Herb Spotlight: Hibiscus

Herb Spotlight

Hibiscus creates the most perfect tart flavoring for iced teas and even sorbets, and it also does some other wonderful things aside from tickle the senses. The flower, root and seed can all be used in decoctions, tinctures and even cleansers for your skin. The Hibiscus flower comes in thousands of species that thrive in warm or warm-temperate climates. It is often found in Asian countries.

Breakdown of Hibiscus 

Scientific Name: Hibiscus rosa-sinensis ; Hibisceaetribe of the family Malvaceae [aka: rose mallow shoeblackplant, Chinese hibiscus, China rose, Hawaiian hibiscus]

Parts Used: flower, stem and sap

Magical Stats: Water Element, Ruled by Venus

Improves Function of the:

  • bowels
  • cardiovascular system
  • intestines
  • antioxidants

Aides in relieving symptoms of:

  • high cholesterol
  • uterine cramps
  • high blood pressure
  • menopause
  • diabetes

Assists spiritually with:

  • Connecting to the divine feminine
  • Worshipping Kali or Devi
  • Petition for mercy
  • Add beauty to and uplift your life

How Does It Work?

Hibiscus is believed to be an astringent. Mucilage found in the roots soothe the mucous membranes that line our respiratory and digestive tracts.  Anthocyanocides are astringent and anti-inflammatory. Lastly, I-hydroxy-acids work on the horny layer of the skin when applied topically, creating a more cohesive layer which results in  more elastic and moisturized skin and richer hair.

What Do I Do With It?

Hibiscus Flower

A decoction can be created from the flower of the rosa-sinensis. Hibiscus has a tart, delicious taste that is truly unique to it; home brewed tea is delicious when cold or hot. The tea will help to regulate blood pressure, cholesterol and blood sugars. The tea holds a large quantity of antioxidants and can help regulate your system. With regulated blood pressure you may experience a balanced body temperature. You can experience help with muscle spasm and relieve other pain as well. Tea will also function as a mild laxative and diuretic.

Hibiscus flower is also used topically to shine shoes. It’s anti-inflammatory properties make it a great addition to skin care issues, helping acne and other skin problems. It is also used in shampoo to fortify locks and make them more thick, and lustrous. Boil the flower in oil with other chosen spices to make a medicated hair oil. Or grind the flowers and leaves in the fine paste with some water until it is a lathery paste. That will create a shampoo plus conditioner.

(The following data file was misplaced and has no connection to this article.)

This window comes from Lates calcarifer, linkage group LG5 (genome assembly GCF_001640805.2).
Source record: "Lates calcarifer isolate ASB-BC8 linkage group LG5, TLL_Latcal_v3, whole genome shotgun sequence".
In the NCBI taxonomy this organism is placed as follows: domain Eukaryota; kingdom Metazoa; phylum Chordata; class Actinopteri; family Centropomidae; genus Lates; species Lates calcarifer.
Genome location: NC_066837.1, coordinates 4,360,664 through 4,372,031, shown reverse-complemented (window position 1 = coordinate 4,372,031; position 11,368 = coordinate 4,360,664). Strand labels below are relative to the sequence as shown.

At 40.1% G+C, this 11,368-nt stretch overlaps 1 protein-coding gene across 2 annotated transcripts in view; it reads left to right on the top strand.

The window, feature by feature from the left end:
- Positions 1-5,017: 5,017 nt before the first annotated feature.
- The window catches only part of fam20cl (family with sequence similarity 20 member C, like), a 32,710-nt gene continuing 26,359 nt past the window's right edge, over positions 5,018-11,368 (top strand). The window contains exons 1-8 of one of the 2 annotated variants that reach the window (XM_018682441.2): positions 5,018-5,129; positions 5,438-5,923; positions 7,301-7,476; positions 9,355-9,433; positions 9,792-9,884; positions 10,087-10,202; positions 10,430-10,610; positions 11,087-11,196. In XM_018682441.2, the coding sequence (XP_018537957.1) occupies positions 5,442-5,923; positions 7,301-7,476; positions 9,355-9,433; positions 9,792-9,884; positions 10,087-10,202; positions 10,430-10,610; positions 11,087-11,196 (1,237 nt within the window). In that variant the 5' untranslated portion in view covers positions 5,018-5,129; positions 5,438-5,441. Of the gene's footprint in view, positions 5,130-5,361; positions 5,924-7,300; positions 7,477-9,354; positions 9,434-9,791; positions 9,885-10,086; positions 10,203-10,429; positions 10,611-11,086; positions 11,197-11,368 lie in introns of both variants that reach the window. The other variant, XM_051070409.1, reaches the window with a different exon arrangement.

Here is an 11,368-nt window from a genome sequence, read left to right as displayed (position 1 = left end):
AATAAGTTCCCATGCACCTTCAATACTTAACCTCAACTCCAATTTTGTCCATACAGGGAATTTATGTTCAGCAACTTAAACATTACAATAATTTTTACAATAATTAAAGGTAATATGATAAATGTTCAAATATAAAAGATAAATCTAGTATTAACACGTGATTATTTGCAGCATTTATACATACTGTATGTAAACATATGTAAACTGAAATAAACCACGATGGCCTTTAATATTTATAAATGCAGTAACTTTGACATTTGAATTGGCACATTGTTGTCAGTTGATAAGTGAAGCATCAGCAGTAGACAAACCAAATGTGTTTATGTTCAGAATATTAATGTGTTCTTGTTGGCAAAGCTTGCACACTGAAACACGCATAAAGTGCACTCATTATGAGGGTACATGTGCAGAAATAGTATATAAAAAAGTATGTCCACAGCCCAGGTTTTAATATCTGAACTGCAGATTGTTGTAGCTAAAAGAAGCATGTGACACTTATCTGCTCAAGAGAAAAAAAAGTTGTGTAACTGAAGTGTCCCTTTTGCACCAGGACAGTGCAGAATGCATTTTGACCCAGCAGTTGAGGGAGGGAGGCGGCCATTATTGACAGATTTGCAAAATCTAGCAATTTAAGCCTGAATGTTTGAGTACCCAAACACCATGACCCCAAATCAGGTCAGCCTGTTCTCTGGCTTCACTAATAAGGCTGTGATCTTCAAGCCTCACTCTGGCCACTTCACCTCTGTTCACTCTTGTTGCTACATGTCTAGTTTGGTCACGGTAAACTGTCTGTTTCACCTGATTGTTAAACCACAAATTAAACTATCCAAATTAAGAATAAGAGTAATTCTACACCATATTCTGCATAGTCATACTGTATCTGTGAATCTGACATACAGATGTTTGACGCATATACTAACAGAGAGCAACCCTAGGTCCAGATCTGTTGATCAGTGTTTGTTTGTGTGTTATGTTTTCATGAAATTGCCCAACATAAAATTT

Hibiscus Roots

In Ayurvedic medicine the root of the Hibiscus plant can be used to stop hair loss, dandruff or greying. Ayurveda even recommends it to cure coughs. Creating a tincture out of the roots can help to spark up your digestive and respiratory tracts.

Hibiscus Seeds

Ancient Asian medicine recommends using the seeds of the flower to curb menstrual cramps and spasms. Create a decoction from the seed and drink it.

Hibiscus in Magic

The flower is used in incense to add beauty ultimately helping the practitioner by uplifting them. The flower is also used to petition for mercy. Essential oil is perfect for infusions that will connect you to the divine feminine. It is sacred to the goddess Kali in all of her guises.

WARNING: As always, if you are currently under the care of a doctor do not follow these instructions without consulting your physician.

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How To: Make Rose Water

Beauty Recipes, how to

Rose water has been used for years in alcoholic beverages, savory and sweet recipes, facial astringents and skin care regimens. I made mine to make a rose water facial astringent. It is so simple to make your own, and worth it just for the artisanal effect.

wp_20150518_19_58_45_proMeasure your rose petals 1:2 with water. I just fill my mason jar half way full with dried petals. Boil some water, once boiling pour over petals and let cool slightly with out lid on. Mix the petals together as the concoction cools. Once full steam ahead is through put a lid on your jar and throw it in the fridge. I like to label mine with the date, this is a good point to do so.

After 24 hours it is time to strain out your rose water. Put a strainer over a large bowl and pour the mixture through it. Push into the herbs with a spoon to get all the juice out. Pour your water back into the mason jar and store in the fridge for up to a month.